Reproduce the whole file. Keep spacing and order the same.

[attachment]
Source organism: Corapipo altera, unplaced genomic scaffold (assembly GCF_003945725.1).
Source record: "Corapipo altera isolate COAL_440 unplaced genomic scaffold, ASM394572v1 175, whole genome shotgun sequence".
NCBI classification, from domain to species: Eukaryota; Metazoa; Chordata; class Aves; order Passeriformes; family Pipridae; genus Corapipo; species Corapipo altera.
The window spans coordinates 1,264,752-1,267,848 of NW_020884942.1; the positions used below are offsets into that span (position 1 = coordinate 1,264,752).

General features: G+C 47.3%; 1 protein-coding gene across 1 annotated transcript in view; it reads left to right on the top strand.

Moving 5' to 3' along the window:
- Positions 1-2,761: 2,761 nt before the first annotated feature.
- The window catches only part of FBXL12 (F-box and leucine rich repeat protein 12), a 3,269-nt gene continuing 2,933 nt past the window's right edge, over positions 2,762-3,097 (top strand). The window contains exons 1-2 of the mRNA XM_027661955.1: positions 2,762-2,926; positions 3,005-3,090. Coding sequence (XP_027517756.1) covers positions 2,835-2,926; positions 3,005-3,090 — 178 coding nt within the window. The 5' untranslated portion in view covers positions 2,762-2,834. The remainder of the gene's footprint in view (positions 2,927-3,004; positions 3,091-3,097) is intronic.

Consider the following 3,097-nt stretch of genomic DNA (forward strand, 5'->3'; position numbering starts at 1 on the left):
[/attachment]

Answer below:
Source organism: Corapipo altera, unplaced genomic scaffold (assembly GCF_003945725.1).
Source record: "Corapipo altera isolate COAL_440 unplaced genomic scaffold, ASM394572v1 175, whole genome shotgun sequence".
NCBI classification, from domain to species: Eukaryota; Metazoa; Chordata; class Aves; order Passeriformes; family Pipridae; genus Corapipo; species Corapipo altera.
The window spans coordinates 1,264,752-1,267,848 of NW_020884942.1; the positions used below are offsets into that span (position 1 = coordinate 1,264,752).

General features: G+C 47.3%; 1 protein-coding gene across 1 annotated transcript in view; it reads left to right on the top strand.

Moving 5' to 3' along the window:
- Positions 1-2,761: 2,761 nt before the first annotated feature.
- The window catches only part of FBXL12 (F-box and leucine rich repeat protein 12), a 3,269-nt gene continuing 2,933 nt past the window's right edge, over positions 2,762-3,097 (top strand). The window contains exons 1-2 of the mRNA XM_027661955.1: positions 2,762-2,926; positions 3,005-3,090. Coding sequence (XP_027517756.1) covers positions 2,835-2,926; positions 3,005-3,090 — 178 coding nt within the window. The 5' untranslated portion in view covers positions 2,762-2,834. The remainder of the gene's footprint in view (positions 2,927-3,004; positions 3,091-3,097) is intronic.

Consider the following 3,097-nt stretch of genomic DNA (forward strand, 5'->3'; position numbering starts at 1 on the left):